WAS ARABIA HABITATED DURING PREHISTORY?

WAS ARABIA HABITATED DURING PREHISTORY?

WAS ARABIA HABITATED DURING PREHISTORY?

Little is known about how the first men settled in Arabia. Remains to date from the Paleolithic, a period defined by the appearance of humanity, are found in northern Saudi Arabia and along the Red Sea.

Current data suggest at least two migrations from northeast Africa and show similarities between assemblages of African and Arabian lithic (stone) tools.

During this very old period, the climate in the Arabian Peninsula is very pleasant and the region is not desert but green. Thanks to these favorable conditions, populations of Africa are settling in the south of Arabia. Between -60,000 and -40,000 years, as the climate deteriorates, people develop an original local culture.

In the central desert of the Arabian Peninsula and in Yemen, archaeologists have identified rare evidence of occupation dating from the Upper Paleolithic (-40,000 to -12,000 years) around ancient lakes, which have since disappeared.

The Holocene is the geological period in which we are currently living. It began 12,000 years ago when the ice age ended. For this period, there are traces of human settlement in Arabia in greater quantity.

The oldest sites date back to the 9th-8th millennia BC and were occupied by groups of hunters. The coasts of the Arab-Persian Gulf have been centers of settlement since prehistoric times, but, with the various climatic changes which have occurred, part of the archaeological evidence of these installations is now underwater.

During the Neolithic period (7th – 4th millennium BC), men domesticated plants and animals, and rock art developed. New cultivated plants are being introduced into Arabia from the Near East, possibly reflecting population movements from north to south. Southern Arabia offers favorable conditions for agriculture and human settlement in some of its regions.

The highlands of Yemen have large undulating plains abundantly watered, particularly suitable for agriculture whose only water resources are regular rains. These conditions allowed an early settlement in this region, which is currently the most densely populated in Yemen.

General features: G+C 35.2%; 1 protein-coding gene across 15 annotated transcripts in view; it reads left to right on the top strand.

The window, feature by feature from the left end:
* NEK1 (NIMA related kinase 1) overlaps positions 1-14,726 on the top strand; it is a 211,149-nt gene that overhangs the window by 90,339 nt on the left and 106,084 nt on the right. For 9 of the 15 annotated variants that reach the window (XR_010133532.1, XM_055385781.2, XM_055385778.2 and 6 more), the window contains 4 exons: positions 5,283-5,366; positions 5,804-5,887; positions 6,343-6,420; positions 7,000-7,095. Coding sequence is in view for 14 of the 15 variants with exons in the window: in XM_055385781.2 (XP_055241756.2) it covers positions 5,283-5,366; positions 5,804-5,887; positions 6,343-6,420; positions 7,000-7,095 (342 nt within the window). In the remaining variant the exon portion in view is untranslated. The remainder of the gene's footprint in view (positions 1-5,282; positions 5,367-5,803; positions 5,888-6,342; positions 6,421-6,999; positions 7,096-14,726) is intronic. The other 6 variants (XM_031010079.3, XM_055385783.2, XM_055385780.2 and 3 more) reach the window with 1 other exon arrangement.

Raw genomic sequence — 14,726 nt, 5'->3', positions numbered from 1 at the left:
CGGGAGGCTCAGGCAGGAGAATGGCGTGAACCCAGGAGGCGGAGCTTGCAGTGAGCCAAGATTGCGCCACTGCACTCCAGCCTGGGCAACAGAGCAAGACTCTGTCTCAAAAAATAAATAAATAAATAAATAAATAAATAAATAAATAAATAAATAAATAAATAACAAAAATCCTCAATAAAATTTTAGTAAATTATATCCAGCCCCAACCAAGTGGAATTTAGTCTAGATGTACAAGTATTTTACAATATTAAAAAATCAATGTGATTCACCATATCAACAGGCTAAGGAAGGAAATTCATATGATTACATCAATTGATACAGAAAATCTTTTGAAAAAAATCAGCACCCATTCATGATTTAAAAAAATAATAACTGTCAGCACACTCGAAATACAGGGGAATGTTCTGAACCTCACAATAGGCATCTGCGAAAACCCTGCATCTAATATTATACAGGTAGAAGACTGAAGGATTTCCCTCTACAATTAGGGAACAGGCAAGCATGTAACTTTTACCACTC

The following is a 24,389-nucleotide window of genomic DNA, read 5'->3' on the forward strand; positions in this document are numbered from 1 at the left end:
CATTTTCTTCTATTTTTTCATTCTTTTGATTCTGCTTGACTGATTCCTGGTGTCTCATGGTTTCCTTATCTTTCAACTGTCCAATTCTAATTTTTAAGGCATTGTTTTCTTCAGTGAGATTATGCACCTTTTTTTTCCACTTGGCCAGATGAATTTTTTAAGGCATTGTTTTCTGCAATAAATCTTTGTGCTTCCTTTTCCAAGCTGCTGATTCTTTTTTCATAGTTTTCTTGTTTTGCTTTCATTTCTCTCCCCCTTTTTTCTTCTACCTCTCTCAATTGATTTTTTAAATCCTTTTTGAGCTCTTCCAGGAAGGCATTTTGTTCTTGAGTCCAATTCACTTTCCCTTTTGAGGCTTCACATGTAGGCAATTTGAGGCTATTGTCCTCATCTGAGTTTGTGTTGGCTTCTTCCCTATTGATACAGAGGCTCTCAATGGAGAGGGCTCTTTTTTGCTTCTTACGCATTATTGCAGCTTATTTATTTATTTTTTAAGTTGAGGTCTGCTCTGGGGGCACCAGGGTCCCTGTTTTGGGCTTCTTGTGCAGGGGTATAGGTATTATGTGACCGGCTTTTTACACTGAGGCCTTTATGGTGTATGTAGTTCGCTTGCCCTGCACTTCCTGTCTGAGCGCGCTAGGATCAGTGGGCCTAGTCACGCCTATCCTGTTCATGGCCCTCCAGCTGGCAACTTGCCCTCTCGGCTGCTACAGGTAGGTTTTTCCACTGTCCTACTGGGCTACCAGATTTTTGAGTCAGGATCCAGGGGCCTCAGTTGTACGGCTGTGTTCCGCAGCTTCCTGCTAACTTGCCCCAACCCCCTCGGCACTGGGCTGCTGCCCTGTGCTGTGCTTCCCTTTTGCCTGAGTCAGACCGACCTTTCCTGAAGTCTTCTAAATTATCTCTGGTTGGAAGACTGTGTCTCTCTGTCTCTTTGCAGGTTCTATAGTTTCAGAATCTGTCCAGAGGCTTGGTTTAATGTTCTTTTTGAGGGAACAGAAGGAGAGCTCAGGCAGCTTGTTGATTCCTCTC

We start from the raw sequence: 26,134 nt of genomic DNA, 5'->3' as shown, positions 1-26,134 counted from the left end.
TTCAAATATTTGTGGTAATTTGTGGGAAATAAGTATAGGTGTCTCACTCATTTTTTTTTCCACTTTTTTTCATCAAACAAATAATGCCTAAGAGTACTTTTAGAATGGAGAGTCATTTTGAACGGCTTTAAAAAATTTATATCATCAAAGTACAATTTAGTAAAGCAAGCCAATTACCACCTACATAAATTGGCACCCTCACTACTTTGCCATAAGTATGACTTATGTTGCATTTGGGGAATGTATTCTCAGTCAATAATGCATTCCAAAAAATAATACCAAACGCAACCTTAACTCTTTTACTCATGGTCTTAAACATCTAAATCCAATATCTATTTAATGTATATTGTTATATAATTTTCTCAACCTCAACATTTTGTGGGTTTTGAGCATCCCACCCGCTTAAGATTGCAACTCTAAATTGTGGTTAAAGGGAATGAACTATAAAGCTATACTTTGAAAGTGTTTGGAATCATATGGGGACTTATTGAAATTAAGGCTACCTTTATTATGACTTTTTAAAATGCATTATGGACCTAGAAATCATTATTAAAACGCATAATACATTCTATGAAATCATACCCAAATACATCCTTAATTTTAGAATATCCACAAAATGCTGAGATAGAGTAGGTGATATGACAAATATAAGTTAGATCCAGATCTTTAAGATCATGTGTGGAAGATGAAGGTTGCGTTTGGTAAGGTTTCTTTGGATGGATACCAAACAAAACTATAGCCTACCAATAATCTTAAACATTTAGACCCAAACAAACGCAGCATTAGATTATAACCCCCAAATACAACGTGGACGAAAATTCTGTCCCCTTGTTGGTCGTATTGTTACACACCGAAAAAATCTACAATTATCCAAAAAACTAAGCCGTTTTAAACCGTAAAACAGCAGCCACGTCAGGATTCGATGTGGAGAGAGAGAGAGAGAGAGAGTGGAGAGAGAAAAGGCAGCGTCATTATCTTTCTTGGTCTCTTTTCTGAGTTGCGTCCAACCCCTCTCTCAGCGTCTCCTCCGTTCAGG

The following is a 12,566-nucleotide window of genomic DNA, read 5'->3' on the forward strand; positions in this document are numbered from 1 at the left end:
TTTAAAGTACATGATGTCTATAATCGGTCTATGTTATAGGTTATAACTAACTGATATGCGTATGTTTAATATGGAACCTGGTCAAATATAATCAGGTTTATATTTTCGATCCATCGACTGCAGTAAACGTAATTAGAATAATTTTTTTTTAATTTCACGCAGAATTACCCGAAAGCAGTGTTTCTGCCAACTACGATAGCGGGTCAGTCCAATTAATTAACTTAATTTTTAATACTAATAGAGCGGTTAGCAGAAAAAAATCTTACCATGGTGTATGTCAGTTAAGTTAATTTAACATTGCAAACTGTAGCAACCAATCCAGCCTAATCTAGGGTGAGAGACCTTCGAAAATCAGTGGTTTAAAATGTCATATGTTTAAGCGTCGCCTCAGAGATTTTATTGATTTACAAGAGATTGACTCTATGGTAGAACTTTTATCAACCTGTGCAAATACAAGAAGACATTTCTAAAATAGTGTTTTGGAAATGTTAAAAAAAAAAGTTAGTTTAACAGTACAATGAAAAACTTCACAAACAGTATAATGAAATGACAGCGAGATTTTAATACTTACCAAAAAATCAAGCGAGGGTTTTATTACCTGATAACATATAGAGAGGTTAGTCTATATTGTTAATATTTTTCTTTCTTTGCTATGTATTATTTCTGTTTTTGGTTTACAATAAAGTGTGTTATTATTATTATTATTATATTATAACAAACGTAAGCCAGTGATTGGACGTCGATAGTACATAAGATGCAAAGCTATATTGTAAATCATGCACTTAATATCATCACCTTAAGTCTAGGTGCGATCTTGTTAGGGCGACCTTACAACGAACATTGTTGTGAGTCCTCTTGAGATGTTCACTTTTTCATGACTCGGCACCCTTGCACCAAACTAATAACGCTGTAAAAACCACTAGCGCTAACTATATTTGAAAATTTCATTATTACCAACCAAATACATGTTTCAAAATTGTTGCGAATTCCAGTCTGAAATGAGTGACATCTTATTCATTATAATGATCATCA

At the end of the 4th millennium BC, the population increased considerably, as evidenced by the appearance of villages and necropolises sometimes grouping several thousand graves.

The Bronze Age (3rd millennium – 2nd millennium BC) is characterized by the development of trade started in the Neolithic. The people of the Arab-Persian Gulf maintain intensive contact with Mesopotamia, Iran, and the Indus region (present-day Pakistan). This appears as well in archeology testifying to material exchanges (bitumen, ceramic, chlorite) as in texts.

Today Bahrain is known in Sumerian sources as Dilmun and Oman are then called Magan. The latter is particularly famous for its copper, necessary for the production of bronze objects, in particular weapons.

The intensification of these exchanges is done mainly by land routes, leading to the domestication of the dromedary and to the development of the caravan trade at the beginning of the 1st millennium BC. Cabotage navigation (from cap to cap) along the ribs is also practiced and boats have been found in an archaeological context.

Read Also: SINCE WHEN IS AN ARABIC PEOPLE EXISTING?

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